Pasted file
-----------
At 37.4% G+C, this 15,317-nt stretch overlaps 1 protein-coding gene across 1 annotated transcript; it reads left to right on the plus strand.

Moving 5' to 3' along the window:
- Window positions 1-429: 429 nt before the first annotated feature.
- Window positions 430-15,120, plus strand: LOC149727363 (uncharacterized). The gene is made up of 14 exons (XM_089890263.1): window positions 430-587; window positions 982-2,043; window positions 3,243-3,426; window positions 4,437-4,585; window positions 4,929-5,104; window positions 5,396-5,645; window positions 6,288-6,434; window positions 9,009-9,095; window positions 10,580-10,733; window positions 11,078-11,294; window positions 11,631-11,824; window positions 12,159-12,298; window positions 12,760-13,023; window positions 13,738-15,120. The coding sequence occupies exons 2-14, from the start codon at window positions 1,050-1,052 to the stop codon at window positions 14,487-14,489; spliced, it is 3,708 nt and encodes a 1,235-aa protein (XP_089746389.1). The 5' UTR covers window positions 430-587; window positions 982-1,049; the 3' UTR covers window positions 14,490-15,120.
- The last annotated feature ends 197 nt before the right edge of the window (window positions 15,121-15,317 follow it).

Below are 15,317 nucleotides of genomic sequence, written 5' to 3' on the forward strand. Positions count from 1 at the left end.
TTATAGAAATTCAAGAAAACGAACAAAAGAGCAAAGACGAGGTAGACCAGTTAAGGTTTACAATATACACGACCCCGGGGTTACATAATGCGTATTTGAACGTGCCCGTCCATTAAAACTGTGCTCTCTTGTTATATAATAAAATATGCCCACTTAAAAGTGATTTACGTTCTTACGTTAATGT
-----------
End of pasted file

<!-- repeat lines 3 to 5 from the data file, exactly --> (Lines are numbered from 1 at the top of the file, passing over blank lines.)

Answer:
- Window positions 1-429: 429 nt before the first annotated feature.
- Window positions 430-15,120, plus strand: LOC149727363 (uncharacterized). The gene is made up of 14 exons (XM_089890263.1): window positions 430-587; window positions 982-2,043; window positions 3,243-3,426; window positions 4,437-4,585; window positions 4,929-5,104; window positions 5,396-5,645; window positions 6,288-6,434; window positions 9,009-9,095; window positions 10,580-10,733; window positions 11,078-11,294; window positions 11,631-11,824; window positions 12,159-12,298; window positions 12,760-13,023; window positions 13,738-15,120. The coding sequence occupies exons 2-14, from the start codon at window positions 1,050-1,052 to the stop codon at window positions 14,487-14,489; spliced, it is 3,708 nt and encodes a 1,235-aa protein (XP_089746389.1). The 5' UTR covers window positions 430-587; window positions 982-1,049; the 3' UTR covers window positions 14,490-15,120.
- The last annotated feature ends 197 nt before the right edge of the window (window positions 15,121-15,317 follow it).